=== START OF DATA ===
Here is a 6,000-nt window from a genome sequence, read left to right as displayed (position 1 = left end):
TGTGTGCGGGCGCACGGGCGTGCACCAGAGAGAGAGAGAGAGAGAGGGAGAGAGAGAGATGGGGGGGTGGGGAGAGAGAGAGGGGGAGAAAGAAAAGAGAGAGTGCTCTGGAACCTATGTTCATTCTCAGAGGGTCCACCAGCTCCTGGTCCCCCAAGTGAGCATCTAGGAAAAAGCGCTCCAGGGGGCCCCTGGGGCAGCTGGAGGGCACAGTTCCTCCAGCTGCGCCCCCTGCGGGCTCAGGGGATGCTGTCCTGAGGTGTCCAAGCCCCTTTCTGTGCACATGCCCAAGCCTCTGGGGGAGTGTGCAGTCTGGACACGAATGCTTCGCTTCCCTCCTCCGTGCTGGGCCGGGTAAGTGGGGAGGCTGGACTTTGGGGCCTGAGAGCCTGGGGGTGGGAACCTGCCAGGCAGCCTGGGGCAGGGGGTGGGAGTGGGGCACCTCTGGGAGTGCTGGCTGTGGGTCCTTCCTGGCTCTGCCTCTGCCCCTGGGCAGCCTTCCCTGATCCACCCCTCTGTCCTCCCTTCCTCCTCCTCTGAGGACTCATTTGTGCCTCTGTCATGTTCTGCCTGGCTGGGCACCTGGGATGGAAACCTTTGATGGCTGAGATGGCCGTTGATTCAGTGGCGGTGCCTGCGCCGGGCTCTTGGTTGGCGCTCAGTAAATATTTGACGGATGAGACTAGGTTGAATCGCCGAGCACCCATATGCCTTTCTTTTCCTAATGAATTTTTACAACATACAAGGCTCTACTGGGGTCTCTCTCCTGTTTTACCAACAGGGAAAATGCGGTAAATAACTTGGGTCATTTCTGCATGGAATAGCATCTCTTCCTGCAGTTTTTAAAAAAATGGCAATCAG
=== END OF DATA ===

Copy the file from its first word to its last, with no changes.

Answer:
Here is a 6,000-nt window from a genome sequence, read left to right as displayed (position 1 = left end):
TGTGTGCGGGCGCACGGGCGTGCACCAGAGAGAGAGAGAGAGAGAGGGAGAGAGAGAGATGGGGGGGTGGGGAGAGAGAGAGGGGGAGAAAGAAAAGAGAGAGTGCTCTGGAACCTATGTTCATTCTCAGAGGGTCCACCAGCTCCTGGTCCCCCAAGTGAGCATCTAGGAAAAAGCGCTCCAGGGGGCCCCTGGGGCAGCTGGAGGGCACAGTTCCTCCAGCTGCGCCCCCTGCGGGCTCAGGGGATGCTGTCCTGAGGTGTCCAAGCCCCTTTCTGTGCACATGCCCAAGCCTCTGGGGGAGTGTGCAGTCTGGACACGAATGCTTCGCTTCCCTCCTCCGTGCTGGGCCGGGTAAGTGGGGAGGCTGGACTTTGGGGCCTGAGAGCCTGGGGGTGGGAACCTGCCAGGCAGCCTGGGGCAGGGGGTGGGAGTGGGGCACCTCTGGGAGTGCTGGCTGTGGGTCCTTCCTGGCTCTGCCTCTGCCCCTGGGCAGCCTTCCCTGATCCACCCCTCTGTCCTCCCTTCCTCCTCCTCTGAGGACTCATTTGTGCCTCTGTCATGTTCTGCCTGGCTGGGCACCTGGGATGGAAACCTTTGATGGCTGAGATGGCCGTTGATTCAGTGGCGGTGCCTGCGCCGGGCTCTTGGTTGGCGCTCAGTAAATATTTGACGGATGAGACTAGGTTGAATCGCCGAGCACCCATATGCCTTTCTTTTCCTAATGAATTTTTACAACATACAAGGCTCTACTGGGGTCTCTCTCCTGTTTTACCAACAGGGAAAATGCGGTAAATAACTTGGGTCATTTCTGCATGGAATAGCATCTCTTCCTGCAGTTTTTAAAAAAATGGCAATCAG